|Publication number||US6134741 A|
|Application number||US 09/190,482|
|Publication date||Oct 24, 2000|
|Filing date||Nov 12, 1998|
|Priority date||Nov 24, 1997|
|Publication number||09190482, 190482, US 6134741 A, US 6134741A, US-A-6134741, US6134741 A, US6134741A|
|Inventors||Gaile R. Spalione|
|Original Assignee||Spalione; Gaile R.|
|Export Citation||BiBTeX, EndNote, RefMan|
|Patent Citations (17), Referenced by (15), Classifications (14), Legal Events (4)|
|External Links: USPTO, USPTO Assignment, Espacenet|
This application refers to Provisional Application Ser. No. 60/066,451 of Nov. 24, 1997 for priority.
This invention is directed to slippers to be worn on the feet, the slippers having absorbent material on the bottom to permit the cleaning of floors and maintain the cleanliness of floors while wearing the slippers.
Floors get dirty by having materials brought in from the outside or by spilling or dropping materials on the floor. Most commonly, food materials are dropped in the kitchen and in the dining room. Quite often, the dropping of materials comprises the spilling of liquids. Presently, the common method for cleaning floors is to use a mop. A mop is a stick of convenient length with a sponge, cloth or cotton strings attached to it. The material attached to the mop handle is always absorbent. The user brings the mop to the spill, where the spill is absorbed.
The absorbent mop is also used in the cleaning of floors. In such a case, soapy water is deposited on the floor, often by wetting the mop. The mop is moved around the floor to distribute the soapy water and rub on dirt spots. The mop is rinsed and squeezed and then used to pick up the water on the floor. This method works with sponge or string mops. Such a mopping system is usually put away when mopping is done. The mop bucket is poured out and the mop dries in a closet. A mop of that nature is difficult to bring into use for a small spill.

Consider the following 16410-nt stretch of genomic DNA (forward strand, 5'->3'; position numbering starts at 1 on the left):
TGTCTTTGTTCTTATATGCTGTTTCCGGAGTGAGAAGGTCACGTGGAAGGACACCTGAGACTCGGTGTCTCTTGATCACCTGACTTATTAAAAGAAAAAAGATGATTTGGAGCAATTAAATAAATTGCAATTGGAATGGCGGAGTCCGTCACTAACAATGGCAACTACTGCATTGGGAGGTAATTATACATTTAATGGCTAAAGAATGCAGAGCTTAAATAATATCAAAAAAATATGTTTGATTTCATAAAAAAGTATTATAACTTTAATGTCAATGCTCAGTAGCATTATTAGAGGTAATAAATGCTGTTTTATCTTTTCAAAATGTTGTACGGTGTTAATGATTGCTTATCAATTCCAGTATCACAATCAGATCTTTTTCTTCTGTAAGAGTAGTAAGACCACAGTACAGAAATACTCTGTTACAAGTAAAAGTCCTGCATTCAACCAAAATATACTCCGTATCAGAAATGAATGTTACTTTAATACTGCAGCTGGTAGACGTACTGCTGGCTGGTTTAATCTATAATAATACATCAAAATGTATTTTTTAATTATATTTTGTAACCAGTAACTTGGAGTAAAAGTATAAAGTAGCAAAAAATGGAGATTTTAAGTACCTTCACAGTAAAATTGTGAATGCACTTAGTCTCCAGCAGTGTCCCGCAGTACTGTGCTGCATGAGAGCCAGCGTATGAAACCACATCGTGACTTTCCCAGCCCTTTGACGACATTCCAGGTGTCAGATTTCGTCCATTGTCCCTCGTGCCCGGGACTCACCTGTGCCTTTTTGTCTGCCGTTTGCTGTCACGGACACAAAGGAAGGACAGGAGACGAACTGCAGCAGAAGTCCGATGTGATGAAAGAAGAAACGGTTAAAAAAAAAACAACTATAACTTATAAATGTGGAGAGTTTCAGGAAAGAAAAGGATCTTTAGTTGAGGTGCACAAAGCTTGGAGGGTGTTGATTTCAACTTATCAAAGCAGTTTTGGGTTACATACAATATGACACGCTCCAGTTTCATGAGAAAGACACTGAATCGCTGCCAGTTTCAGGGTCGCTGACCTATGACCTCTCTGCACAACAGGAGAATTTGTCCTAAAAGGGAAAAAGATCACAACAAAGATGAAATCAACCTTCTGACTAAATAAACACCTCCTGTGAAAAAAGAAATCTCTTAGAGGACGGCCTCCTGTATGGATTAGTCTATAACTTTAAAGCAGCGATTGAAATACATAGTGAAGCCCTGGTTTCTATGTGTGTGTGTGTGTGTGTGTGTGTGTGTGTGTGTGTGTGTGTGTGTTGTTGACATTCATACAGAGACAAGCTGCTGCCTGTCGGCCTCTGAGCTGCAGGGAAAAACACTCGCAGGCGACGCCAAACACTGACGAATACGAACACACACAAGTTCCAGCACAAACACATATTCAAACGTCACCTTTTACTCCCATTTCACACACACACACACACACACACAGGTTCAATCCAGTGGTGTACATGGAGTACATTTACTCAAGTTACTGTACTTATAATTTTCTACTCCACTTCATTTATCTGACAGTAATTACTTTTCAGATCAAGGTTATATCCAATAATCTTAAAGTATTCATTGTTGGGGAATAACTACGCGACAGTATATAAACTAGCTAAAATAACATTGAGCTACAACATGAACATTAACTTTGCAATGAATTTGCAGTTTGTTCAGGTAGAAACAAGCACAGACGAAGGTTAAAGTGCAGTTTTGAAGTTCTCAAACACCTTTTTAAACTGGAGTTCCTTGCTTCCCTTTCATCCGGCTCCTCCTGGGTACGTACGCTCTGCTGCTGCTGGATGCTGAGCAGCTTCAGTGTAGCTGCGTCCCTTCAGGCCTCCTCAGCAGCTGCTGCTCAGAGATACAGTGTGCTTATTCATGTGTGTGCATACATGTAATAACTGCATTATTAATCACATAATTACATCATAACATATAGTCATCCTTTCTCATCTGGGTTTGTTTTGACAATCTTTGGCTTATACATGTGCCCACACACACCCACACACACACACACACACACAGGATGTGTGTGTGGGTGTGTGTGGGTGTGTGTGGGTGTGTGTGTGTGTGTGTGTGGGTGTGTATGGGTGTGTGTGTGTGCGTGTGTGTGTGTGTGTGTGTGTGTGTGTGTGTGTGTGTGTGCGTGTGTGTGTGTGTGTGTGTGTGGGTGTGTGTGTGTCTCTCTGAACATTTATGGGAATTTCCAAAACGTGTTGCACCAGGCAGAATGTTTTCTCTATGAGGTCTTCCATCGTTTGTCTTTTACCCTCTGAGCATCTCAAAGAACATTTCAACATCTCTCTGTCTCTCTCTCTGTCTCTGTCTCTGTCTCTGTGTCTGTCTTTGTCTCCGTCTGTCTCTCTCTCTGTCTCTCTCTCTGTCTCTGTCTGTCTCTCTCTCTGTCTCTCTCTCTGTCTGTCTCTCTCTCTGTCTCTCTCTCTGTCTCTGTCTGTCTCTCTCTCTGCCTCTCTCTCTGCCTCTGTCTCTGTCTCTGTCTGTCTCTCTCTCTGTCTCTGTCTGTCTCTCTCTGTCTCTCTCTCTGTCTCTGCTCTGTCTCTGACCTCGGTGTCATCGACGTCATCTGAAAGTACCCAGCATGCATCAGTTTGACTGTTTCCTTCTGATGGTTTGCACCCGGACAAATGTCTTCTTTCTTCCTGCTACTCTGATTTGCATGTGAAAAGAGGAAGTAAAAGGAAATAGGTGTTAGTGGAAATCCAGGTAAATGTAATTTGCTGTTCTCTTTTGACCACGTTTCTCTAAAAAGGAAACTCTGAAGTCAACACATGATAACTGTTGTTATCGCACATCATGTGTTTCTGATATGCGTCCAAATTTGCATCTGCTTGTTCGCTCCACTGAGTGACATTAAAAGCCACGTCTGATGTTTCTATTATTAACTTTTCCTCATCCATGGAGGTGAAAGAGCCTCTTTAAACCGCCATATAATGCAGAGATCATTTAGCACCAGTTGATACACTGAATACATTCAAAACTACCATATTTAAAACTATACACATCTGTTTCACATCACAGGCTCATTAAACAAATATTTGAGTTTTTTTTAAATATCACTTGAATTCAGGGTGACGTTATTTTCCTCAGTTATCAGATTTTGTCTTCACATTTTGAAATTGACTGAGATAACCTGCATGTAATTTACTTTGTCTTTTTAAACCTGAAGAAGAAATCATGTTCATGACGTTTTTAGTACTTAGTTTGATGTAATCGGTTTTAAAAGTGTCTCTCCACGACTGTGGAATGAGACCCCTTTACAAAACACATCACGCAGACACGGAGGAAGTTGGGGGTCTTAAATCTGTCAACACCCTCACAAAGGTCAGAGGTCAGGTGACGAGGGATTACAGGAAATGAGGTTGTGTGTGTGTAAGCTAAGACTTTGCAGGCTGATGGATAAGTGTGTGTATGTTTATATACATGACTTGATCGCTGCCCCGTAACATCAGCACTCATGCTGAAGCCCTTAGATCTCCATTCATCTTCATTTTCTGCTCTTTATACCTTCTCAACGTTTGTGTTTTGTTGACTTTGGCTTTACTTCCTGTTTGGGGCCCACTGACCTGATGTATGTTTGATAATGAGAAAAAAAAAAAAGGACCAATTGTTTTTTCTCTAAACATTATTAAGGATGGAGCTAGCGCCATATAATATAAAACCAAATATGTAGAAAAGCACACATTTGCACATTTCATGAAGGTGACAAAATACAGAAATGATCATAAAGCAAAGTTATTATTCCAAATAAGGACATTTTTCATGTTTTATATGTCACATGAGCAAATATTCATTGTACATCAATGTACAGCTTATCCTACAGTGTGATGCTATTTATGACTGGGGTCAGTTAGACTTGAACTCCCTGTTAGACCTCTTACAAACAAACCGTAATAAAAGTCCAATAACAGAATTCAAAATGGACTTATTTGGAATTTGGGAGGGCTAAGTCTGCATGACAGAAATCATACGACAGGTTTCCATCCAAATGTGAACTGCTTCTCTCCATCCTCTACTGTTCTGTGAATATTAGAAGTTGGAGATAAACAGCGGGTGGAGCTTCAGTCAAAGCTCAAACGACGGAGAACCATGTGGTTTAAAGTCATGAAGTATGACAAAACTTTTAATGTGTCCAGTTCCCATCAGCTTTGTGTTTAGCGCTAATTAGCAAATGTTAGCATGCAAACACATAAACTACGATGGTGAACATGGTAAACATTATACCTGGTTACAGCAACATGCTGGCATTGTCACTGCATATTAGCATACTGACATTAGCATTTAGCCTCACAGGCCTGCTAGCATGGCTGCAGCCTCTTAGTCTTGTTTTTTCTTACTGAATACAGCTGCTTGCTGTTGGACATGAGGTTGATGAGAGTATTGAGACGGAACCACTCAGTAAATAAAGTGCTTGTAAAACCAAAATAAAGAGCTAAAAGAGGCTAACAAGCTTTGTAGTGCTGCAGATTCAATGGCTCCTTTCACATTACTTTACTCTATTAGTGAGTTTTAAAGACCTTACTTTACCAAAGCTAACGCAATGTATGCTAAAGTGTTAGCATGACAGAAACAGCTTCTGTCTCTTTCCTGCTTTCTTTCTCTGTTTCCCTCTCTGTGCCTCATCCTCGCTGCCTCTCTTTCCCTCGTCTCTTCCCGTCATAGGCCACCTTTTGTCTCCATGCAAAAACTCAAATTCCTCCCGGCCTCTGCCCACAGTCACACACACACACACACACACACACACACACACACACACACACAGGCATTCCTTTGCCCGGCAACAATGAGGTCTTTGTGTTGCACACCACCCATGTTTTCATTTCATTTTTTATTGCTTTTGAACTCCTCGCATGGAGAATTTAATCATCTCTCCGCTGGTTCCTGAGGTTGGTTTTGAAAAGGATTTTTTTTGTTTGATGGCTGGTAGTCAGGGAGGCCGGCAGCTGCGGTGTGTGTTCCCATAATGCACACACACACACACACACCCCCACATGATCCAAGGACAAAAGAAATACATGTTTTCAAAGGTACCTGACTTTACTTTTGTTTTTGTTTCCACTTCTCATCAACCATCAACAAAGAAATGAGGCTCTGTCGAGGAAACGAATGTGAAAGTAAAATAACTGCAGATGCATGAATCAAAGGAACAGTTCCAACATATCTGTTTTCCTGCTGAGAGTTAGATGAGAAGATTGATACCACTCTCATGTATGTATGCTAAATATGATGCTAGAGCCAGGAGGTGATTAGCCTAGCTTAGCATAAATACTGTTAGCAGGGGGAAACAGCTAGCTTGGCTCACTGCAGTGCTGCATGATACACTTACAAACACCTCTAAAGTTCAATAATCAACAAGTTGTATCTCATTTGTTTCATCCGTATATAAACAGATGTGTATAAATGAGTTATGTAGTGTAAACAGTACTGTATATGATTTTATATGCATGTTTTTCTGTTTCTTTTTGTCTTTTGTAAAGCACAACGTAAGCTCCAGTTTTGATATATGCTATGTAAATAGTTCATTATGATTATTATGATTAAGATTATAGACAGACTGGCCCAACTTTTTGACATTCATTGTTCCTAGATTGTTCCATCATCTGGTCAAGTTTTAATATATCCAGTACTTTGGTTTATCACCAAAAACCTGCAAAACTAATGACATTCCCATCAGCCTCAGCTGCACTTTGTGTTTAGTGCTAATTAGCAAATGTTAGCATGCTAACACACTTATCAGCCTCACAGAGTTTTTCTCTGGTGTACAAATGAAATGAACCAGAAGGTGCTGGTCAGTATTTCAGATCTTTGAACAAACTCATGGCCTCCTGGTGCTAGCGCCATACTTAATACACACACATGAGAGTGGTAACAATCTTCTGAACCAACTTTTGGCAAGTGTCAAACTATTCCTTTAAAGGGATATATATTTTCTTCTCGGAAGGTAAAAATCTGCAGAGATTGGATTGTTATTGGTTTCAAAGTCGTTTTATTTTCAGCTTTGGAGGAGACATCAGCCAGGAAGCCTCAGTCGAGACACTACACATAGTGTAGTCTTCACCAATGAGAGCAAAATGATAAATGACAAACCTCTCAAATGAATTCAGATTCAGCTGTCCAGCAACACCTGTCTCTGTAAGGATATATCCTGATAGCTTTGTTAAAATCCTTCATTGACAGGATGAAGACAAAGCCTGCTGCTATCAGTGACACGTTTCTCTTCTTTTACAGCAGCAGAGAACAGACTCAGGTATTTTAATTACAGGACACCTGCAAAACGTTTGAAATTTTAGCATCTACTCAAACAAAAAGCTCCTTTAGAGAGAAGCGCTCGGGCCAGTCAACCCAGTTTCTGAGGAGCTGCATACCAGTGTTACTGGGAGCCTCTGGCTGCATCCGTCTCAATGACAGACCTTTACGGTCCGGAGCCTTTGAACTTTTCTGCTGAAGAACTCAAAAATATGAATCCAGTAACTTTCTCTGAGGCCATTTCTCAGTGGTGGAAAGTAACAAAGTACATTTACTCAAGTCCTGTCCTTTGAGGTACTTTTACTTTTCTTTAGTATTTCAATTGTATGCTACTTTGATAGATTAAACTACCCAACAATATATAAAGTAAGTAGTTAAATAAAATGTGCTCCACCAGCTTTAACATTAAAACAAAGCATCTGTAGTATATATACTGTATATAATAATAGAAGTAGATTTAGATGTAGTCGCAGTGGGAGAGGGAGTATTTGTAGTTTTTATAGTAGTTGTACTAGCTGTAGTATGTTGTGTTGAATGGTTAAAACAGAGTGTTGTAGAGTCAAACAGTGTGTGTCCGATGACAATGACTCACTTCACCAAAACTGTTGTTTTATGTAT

In order to aid in the understanding of this invention, it can be stated in essentially summary form as it is directed to absorbent cleaning slippers. The slippers have uppers of any convenient, flexible material that are preferably washable and thus preferably are made of leather material, leather-like material or of fabric. The slippers have a water-proof sole beneath the feet. Attached to the bottom of the sole is a band of water-transmissive material, such as cotton terry cloth. The band is secured to one side of the slipper and is detachably secured on the other side by means of hook and loop fastener. Thus, absorbent material such as sponges, towels or pads can be detachably attached under the sole and held in place by the band. The slippers are worn on the feet and pick up spilled liquids as the wearer moves them over the floor.
It is thus a purpose and advantage of this invention to provide absorbent cleaning slippers which can be worn in the kitchen and dining room to pick up spilled liquids as well as polish and dry the floor.
It is another purpose and advantage of the invention to provide absorbent cleaning slippers wherein absorbent cleaning aids such as sponges, towels or pads can be held to the bottom of the sole by means of a band which wraps around them and holds the cleaning aids against the sole.